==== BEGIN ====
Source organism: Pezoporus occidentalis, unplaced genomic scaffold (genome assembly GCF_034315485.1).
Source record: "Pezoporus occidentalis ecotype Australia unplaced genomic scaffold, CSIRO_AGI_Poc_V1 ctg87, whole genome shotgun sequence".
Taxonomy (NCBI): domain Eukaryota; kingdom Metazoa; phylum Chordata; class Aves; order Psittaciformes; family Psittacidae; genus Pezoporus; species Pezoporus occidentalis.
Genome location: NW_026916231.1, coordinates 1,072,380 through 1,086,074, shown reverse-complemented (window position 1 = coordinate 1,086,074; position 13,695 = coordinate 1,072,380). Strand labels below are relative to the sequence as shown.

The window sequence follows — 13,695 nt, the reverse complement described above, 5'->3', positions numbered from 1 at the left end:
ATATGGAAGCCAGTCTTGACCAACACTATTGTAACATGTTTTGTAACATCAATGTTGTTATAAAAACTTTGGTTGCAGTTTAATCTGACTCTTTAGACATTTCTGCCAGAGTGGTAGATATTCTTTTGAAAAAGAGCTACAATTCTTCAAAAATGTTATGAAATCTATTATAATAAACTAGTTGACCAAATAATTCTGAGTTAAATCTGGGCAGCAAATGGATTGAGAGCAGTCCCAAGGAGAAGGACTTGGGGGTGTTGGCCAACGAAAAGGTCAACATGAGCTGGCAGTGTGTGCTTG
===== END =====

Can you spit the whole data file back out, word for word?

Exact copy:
Source organism: Pezoporus occidentalis, unplaced genomic scaffold (genome assembly GCF_034315485.1).
Source record: "Pezoporus occidentalis ecotype Australia unplaced genomic scaffold, CSIRO_AGI_Poc_V1 ctg87, whole genome shotgun sequence".
Taxonomy (NCBI): domain Eukaryota; kingdom Metazoa; phylum Chordata; class Aves; order Psittaciformes; family Psittacidae; genus Pezoporus; species Pezoporus occidentalis.
Genome location: NW_026916231.1, coordinates 1,072,380 through 1,086,074, shown reverse-complemented (window position 1 = coordinate 1,086,074; position 13,695 = coordinate 1,072,380). Strand labels below are relative to the sequence as shown.

The window sequence follows — 13,695 nt, the reverse complement described above, 5'->3', positions numbered from 1 at the left end:
ATATGGAAGCCAGTCTTGACCAACACTATTGTAACATGTTTTGTAACATCAATGTTGTTATAAAAACTTTGGTTGCAGTTTAATCTGACTCTTTAGACATTTCTGCCAGAGTGGTAGATATTCTTTTGAAAAAGAGCTACAATTCTTCAAAAATGTTATGAAATCTATTATAATAAACTAGTTGACCAAATAATTCTGAGTTAAATCTGGGCAGCAAATGGATTGAGAGCAGTCCCAAGGAGAAGGACTTGGGGGTGTTGGCCAACGAAAAGGTCAACATGAGCTGGCAGTGTGTGCTTG